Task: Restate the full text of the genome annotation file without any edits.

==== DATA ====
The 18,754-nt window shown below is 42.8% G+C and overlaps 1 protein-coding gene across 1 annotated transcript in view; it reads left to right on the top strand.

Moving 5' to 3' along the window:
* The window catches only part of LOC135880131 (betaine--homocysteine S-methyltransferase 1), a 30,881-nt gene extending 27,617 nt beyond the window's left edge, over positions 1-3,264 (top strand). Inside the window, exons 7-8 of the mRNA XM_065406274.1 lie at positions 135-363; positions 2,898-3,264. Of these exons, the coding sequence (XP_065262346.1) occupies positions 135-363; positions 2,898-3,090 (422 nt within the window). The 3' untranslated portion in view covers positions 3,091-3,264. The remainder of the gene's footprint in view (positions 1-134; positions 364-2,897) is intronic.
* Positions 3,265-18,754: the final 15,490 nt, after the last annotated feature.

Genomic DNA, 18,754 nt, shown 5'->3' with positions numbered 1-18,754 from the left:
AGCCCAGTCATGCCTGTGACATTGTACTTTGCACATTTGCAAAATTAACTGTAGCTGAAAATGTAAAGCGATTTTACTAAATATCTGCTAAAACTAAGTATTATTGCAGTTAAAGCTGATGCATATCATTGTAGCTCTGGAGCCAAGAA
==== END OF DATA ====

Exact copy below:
The 18,754-nt window shown below is 42.8% G+C and overlaps 1 protein-coding gene across 1 annotated transcript in view; it reads left to right on the top strand.

Moving 5' to 3' along the window:
* The window catches only part of LOC135880131 (betaine--homocysteine S-methyltransferase 1), a 30,881-nt gene extending 27,617 nt beyond the window's left edge, over positions 1-3,264 (top strand). Inside the window, exons 7-8 of the mRNA XM_065406274.1 lie at positions 135-363; positions 2,898-3,264. Of these exons, the coding sequence (XP_065262346.1) occupies positions 135-363; positions 2,898-3,090 (422 nt within the window). The 3' untranslated portion in view covers positions 3,091-3,264. The remainder of the gene's footprint in view (positions 1-134; positions 364-2,897) is intronic.
* Positions 3,265-18,754: the final 15,490 nt, after the last annotated feature.

Genomic DNA, 18,754 nt, shown 5'->3' with positions numbered 1-18,754 from the left:
AGCCCAGTCATGCCTGTGACATTGTACTTTGCACATTTGCAAAATTAACTGTAGCTGAAAATGTAAAGCGATTTTACTAAATATCTGCTAAAACTAAGTATTATTGCAGTTAAAGCTGATGCATATCATTGTAGCTCTGGAGCCAAGAA